It could be improved, and there are sometimes erroneous tweets where the syllables aren’t counted quite right, or some of the punctuation doesn’t make sense once cut up, but damnit, it’s a bot that writes Haikus.


TDD Talk


Recently, myself and two colleagues from the BBC, ran a session on Test Driven Development at the Manchester University ‘Ultimate Programming’ society. The society is a gathering where students discuss cool things they have done with programming, and occasionally have guest speakers from industry. I found the society online and thought it would be great to get the BBC more involved in the local university happenings.

It is the first outreach project that I have undertaken, and it required a lot of preparation. Our initial idea was to get students to implement the A* search algorithm in a practical session, using TDD. However after we had all implemented our own copy of the algorithm, and realised it had taken several hours each, we realised we’d not have enough time in the 2 hour slot that we had.

Instead then, we went back to the tried and tested FizzBuzz example, which is how I learned TDD at the BBC. This was nice and simple and relatively straightforward to implement in an hour practical session. The task was to implement FizzBuzz using write-the-tests-first TDD process, and we gave approximately 1 hour for the students to undertake this task. For the rest of the time we were going through our presentation and talking about how we use TDD and other development concepts at the BBC.

The session overall went quite well, and although it showed to me how difficult it is to present in front of a group of people for an hour, we had good feedback, and I think we really gave the students a different perspective on how to write code, one that a large section of them would not have been exposed to in a standard CS curriculum. We aim to do other talks, starting with the next one, which will be a session on how we use BDD (Behaviour Driven Development) at the BBC.

Here are the slides we put together for the presentation:

Here is the model solution to the TDD exercise, written by my colleague Jack Palfry:

Test Driven Systems Development with Nagios

Nagios can be seen as a automated test tool for systems, just as you would have automated tests for software projects. In test driven development (TDD), you write the tests first, and then use those tests to build up a software project that you can have confidence that it works. We can use this method to build up systems, or networks of systems. Plan out which services and processes should be running on your new systems, and then implement Nagios tests for every one. You can check the progress of your build by checking Nagios. I have been doing this at the BBC. It is a simple idea but one that seems to work.

Google Sync for Mobile

If you use Google calendar, and you’ve got an iPhone, or Windows Mobile phone like me, then you’ll be pleased to hear about the new Google Sync for Mobile tool just brought out into beta by Google. There were various ways to sync Google Calender events to Windows Mobile devices before, but nothing officially supported. Google uses an ActiveSync server to push the events to your phone, making things a lot easier. To quote:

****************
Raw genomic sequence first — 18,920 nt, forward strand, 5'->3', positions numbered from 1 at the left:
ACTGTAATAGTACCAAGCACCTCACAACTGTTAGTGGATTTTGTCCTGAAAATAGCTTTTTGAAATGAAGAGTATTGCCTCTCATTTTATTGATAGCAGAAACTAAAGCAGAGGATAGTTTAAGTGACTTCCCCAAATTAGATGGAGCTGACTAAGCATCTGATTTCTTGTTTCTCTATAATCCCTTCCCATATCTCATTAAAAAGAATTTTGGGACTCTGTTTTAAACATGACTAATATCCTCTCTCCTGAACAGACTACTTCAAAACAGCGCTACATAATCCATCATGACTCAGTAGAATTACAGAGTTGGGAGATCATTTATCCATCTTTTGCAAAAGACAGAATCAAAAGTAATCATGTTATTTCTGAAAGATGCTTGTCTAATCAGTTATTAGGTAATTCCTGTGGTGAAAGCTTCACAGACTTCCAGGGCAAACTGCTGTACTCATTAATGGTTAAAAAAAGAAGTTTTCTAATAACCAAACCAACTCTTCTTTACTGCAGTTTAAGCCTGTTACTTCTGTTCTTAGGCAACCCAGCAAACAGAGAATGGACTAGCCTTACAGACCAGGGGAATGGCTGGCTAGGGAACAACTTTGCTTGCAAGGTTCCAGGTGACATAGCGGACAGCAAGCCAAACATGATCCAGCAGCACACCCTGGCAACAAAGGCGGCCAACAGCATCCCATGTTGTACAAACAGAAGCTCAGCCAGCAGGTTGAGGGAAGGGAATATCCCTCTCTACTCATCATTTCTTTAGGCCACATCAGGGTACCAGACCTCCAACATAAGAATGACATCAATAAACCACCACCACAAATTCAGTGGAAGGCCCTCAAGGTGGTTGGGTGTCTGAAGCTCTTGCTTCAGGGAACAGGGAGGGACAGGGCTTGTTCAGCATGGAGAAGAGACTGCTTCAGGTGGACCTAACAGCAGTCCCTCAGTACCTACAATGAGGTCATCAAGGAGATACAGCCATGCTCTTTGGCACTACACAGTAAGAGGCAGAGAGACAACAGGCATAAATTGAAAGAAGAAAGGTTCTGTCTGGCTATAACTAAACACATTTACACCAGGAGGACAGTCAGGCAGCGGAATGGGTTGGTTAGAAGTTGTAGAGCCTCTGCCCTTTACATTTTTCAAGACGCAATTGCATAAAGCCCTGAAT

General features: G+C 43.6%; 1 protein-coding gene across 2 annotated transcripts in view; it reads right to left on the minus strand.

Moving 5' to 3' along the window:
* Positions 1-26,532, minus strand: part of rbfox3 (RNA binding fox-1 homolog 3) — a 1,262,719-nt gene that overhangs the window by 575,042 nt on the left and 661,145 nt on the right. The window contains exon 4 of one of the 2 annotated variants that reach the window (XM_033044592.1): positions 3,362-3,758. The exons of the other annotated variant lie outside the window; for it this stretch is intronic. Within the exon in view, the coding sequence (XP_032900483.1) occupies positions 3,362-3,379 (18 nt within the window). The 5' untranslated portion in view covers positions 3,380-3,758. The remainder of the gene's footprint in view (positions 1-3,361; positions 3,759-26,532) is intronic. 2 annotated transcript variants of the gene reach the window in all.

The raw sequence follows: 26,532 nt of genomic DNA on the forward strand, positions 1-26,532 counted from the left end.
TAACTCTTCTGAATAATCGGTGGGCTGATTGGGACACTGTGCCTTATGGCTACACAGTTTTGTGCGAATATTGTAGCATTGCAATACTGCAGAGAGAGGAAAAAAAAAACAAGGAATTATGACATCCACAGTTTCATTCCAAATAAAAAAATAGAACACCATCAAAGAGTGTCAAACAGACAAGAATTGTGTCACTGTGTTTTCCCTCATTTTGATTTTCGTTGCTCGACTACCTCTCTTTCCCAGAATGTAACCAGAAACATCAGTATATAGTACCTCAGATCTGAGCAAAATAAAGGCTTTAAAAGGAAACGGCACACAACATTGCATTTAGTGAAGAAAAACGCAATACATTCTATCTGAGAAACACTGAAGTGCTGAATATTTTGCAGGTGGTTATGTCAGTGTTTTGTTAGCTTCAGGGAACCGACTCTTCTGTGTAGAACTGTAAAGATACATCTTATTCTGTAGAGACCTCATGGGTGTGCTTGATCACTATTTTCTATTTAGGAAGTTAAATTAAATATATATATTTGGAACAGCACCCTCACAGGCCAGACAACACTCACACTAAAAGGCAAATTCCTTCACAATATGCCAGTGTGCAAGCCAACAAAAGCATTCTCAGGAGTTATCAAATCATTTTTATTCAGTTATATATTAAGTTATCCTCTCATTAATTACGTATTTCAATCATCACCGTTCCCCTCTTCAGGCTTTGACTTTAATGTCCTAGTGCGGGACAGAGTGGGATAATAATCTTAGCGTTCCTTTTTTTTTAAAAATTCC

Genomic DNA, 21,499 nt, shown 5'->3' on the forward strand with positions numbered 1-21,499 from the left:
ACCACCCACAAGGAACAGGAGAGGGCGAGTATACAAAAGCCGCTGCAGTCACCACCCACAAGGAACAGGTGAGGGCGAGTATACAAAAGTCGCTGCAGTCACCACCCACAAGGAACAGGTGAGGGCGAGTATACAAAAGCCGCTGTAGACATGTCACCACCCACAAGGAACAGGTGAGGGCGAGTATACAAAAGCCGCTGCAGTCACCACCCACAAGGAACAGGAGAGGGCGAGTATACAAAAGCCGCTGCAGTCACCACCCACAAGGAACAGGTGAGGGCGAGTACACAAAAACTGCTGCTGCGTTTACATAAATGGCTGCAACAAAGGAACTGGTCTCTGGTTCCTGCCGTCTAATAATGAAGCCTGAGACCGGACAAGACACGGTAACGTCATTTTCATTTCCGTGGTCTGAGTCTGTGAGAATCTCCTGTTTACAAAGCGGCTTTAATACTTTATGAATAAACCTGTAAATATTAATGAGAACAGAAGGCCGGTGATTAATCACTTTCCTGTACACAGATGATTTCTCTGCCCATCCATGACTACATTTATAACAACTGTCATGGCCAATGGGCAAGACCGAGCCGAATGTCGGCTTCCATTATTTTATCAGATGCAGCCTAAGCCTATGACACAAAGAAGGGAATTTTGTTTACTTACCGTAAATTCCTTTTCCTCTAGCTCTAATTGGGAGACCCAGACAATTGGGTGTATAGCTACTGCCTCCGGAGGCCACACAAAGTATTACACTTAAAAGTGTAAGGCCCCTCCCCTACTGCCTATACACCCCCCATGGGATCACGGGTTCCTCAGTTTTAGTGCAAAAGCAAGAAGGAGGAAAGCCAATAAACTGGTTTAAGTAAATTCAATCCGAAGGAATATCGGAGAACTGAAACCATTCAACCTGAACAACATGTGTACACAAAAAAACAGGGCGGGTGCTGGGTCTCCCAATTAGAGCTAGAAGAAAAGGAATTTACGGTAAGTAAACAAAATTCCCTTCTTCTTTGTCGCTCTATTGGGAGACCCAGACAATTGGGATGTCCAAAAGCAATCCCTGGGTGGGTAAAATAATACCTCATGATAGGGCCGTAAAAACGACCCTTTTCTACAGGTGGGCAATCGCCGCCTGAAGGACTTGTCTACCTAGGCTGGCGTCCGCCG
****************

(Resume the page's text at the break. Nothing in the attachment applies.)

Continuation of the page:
Google Sync for Mobile is available for most mobile phones. On iPhone, Blackberry and Windows Mobile devices Google Sync enables over-the-air synchronization of Google Calendar and Google Contacts to the built-in Calendar and Address Book applications on your phone. On most other mobile phones, Google Sync enables wireless synchronization of Google Contacts to the built-in Address Book application.

One Laptop Per Child – My XO Laptop

OLPC XO Laptop

I did something out of the ordinary this Christmas. I bought an “XO” laptop for a child in a third world country. I also bought an XO laptop for myself, so I can develop software designed to be distributed to the 1 million+ XO laptops out there in the third world.

The laptop runs a Linux operating system, with an special interface programmed almost exclusively in Python. Most apps, called ‘activities’, run as python programs. This is ideal for me, as I enjoy hacking around in python, and Linux is – of course – very familiar to me.

I hope to use the laptop to contribute to health informatics applications that allow the laptop to be used in hospitals where there are no existing comparable health systems. If you wish to get involved in this project and give something back, here in the UK you can now order your own laptop from Amazon.co.uk.

The Blog Factory

I’ve started my own blog consulting business, helping people setup their own blogs, either for their company or for personal use. It’s called The Blog Factory, see the site for more information on what we do. In a nutshell, we can:

1) Setup and customise WordPress blogs.
2) Design custom WordPress themes.
3) Develop tailored WordPress plugins.
4) Host the blogs on our servers.
5) Use our SEO expertise to improve traffic to the blog.

FREE Cloud Computing testbed for Python Apps

Monty Python Foot

This is so cool.. Google are beta-testing a totally free hosting and cloud-computing resource called Google App Engine. The caveat is that your hosted app must be written in Python. Python is amazing anyway, and if you don’t know it, now is the perfect time to learn. Check this out for more information about Google App Engine:


They’re giving away a very generous 500MB disk space and enough processing power to serve 5 million pages a month. Awesome!